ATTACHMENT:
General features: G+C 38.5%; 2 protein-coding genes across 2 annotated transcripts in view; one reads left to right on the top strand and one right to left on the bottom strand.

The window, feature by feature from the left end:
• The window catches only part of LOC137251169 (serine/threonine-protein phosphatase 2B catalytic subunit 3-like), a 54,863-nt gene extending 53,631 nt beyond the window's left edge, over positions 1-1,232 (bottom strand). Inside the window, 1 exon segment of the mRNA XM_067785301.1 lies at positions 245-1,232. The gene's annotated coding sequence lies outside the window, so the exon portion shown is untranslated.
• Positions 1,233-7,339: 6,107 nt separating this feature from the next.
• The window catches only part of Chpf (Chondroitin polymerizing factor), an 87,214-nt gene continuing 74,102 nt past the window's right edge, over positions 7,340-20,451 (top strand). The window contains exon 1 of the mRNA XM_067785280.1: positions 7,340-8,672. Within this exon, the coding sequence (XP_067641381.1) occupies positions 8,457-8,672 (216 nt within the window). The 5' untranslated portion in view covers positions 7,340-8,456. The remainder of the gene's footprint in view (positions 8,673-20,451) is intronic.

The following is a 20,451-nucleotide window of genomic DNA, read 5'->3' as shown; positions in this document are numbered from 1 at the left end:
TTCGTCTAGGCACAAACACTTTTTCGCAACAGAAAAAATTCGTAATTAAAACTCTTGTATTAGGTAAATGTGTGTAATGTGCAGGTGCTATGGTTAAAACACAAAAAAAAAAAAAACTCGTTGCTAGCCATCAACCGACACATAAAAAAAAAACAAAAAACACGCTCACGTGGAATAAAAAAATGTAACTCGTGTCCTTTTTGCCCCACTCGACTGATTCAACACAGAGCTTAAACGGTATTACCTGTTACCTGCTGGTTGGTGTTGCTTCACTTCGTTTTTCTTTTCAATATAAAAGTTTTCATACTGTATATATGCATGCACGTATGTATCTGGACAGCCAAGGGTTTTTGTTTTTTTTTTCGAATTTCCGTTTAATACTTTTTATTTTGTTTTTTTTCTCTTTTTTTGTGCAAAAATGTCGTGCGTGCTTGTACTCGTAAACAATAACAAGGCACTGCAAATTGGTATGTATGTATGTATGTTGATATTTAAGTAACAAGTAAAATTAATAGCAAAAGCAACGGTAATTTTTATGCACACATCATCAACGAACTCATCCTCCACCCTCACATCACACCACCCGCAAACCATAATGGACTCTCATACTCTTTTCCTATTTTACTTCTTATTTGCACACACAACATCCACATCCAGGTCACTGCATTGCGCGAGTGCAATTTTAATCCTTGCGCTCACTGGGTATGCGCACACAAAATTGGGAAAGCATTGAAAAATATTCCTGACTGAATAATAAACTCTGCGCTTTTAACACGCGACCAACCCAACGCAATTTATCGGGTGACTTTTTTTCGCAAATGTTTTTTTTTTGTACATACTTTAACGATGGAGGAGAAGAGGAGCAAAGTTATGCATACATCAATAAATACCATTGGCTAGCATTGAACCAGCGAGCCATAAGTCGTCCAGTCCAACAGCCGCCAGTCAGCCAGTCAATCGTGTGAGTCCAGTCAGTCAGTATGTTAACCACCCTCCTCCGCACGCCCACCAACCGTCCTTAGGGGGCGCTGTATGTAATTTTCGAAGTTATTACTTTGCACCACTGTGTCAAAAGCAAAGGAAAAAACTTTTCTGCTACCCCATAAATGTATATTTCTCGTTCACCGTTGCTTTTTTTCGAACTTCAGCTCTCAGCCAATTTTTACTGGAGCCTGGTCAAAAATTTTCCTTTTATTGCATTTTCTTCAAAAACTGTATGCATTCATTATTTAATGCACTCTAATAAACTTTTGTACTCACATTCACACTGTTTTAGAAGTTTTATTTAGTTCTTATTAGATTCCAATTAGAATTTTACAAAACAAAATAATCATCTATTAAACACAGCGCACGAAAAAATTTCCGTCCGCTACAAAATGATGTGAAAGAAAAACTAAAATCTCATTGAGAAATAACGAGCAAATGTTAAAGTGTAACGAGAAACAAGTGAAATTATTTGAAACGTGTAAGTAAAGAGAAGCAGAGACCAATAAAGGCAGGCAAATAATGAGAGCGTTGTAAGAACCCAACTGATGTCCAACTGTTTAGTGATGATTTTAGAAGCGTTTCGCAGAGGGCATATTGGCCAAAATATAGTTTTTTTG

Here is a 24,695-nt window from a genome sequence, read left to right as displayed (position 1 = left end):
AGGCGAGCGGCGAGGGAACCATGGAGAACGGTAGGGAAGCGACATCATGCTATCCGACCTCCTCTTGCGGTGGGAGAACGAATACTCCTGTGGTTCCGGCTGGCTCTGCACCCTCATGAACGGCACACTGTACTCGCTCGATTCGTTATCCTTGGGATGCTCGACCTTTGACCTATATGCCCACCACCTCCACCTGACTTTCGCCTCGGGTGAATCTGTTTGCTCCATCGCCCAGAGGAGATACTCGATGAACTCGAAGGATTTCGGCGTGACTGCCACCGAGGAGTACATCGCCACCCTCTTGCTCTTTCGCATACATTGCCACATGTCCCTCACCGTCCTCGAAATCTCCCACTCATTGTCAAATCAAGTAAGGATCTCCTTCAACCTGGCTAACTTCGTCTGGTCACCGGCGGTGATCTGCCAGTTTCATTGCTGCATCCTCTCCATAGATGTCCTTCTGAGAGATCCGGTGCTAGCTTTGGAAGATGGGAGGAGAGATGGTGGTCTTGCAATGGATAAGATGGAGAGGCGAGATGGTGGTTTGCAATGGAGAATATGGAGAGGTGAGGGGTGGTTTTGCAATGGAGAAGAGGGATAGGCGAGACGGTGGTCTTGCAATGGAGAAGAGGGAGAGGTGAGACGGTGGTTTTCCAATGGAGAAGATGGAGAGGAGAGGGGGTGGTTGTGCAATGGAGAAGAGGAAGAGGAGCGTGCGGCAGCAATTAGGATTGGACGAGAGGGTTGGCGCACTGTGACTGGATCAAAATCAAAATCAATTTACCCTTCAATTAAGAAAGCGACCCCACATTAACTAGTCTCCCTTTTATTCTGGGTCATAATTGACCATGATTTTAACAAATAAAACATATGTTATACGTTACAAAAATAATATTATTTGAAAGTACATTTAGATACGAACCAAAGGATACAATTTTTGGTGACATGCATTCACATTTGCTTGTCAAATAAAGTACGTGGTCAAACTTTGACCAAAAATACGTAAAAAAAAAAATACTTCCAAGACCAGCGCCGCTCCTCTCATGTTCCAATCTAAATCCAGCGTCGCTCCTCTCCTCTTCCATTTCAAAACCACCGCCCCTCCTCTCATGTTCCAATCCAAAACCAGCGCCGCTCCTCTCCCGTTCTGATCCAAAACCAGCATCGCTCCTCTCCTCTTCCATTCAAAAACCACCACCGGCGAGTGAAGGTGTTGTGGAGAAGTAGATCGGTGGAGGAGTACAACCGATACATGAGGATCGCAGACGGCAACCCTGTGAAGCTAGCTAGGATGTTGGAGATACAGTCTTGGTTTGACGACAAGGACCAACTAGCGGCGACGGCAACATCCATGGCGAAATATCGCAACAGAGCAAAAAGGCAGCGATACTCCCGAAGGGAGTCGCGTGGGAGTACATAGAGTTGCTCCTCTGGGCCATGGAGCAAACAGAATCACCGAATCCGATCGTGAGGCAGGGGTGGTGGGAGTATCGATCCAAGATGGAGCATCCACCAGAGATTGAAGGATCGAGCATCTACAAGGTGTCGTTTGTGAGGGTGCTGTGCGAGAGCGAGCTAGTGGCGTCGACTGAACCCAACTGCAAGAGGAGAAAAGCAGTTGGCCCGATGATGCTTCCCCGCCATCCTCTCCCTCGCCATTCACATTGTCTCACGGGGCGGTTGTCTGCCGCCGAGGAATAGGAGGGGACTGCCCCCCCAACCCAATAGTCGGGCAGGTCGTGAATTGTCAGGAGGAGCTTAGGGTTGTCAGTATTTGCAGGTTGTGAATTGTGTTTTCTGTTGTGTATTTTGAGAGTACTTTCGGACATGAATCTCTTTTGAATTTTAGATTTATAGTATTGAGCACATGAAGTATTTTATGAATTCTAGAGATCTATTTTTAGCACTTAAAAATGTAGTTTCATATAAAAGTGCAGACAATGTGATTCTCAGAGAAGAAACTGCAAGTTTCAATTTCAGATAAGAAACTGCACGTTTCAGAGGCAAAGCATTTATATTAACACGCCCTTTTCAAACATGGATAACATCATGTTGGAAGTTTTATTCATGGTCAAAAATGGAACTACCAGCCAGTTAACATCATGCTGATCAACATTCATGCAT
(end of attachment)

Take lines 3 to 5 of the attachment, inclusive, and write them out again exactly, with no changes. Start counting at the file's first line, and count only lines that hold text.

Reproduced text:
• The window catches only part of LOC137251169 (serine/threonine-protein phosphatase 2B catalytic subunit 3-like), a 54,863-nt gene extending 53,631 nt beyond the window's left edge, over positions 1-1,232 (bottom strand). Inside the window, 1 exon segment of the mRNA XM_067785301.1 lies at positions 245-1,232. The gene's annotated coding sequence lies outside the window, so the exon portion shown is untranslated.
• Positions 1,233-7,339: 6,107 nt separating this feature from the next.
• The window catches only part of Chpf (Chondroitin polymerizing factor), an 87,214-nt gene continuing 74,102 nt past the window's right edge, over positions 7,340-20,451 (top strand). The window contains exon 1 of the mRNA XM_067785280.1: positions 7,340-8,672. Within this exon, the coding sequence (XP_067641381.1) occupies positions 8,457-8,672 (216 nt within the window). The 5' untranslated portion in view covers positions 7,340-8,456. The remainder of the gene's footprint in view (positions 8,673-20,451) is intronic.